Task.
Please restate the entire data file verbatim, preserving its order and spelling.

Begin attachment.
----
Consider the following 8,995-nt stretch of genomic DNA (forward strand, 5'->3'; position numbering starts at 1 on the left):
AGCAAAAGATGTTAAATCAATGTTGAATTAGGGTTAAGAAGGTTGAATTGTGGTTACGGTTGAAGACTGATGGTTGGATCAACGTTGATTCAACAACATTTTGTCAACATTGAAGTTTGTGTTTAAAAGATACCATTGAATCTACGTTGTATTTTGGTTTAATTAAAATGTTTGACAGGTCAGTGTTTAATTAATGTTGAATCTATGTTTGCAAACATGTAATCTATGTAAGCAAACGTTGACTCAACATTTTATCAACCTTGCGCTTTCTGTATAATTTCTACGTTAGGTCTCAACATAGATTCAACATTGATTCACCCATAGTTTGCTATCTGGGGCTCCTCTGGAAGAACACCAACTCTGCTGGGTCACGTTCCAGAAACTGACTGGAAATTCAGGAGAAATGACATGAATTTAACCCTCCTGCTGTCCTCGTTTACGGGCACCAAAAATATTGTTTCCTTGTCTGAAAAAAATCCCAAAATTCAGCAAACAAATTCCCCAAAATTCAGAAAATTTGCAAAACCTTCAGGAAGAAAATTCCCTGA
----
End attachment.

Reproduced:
Consider the following 8,995-nt stretch of genomic DNA (forward strand, 5'->3'; position numbering starts at 1 on the left):
AGCAAAAGATGTTAAATCAATGTTGAATTAGGGTTAAGAAGGTTGAATTGTGGTTACGGTTGAAGACTGATGGTTGGATCAACGTTGATTCAACAACATTTTGTCAACATTGAAGTTTGTGTTTAAAAGATACCATTGAATCTACGTTGTATTTTGGTTTAATTAAAATGTTTGACAGGTCAGTGTTTAATTAATGTTGAATCTATGTTTGCAAACATGTAATCTATGTAAGCAAACGTTGACTCAACATTTTATCAACCTTGCGCTTTCTGTATAATTTCTACGTTAGGTCTCAACATAGATTCAACATTGATTCACCCATAGTTTGCTATCTGGGGCTCCTCTGGAAGAACACCAACTCTGCTGGGTCACGTTCCAGAAACTGACTGGAAATTCAGGAGAAATGACATGAATTTAACCCTCCTGCTGTCCTCGTTTACGGGCACCAAAAATATTGTTTCCTTGTCTGAAAAAAATCCCAAAATTCAGCAAACAAATTCCCCAAAATTCAGAAAATTTGCAAAACCTTCAGGAAGAAAATTCCCTGA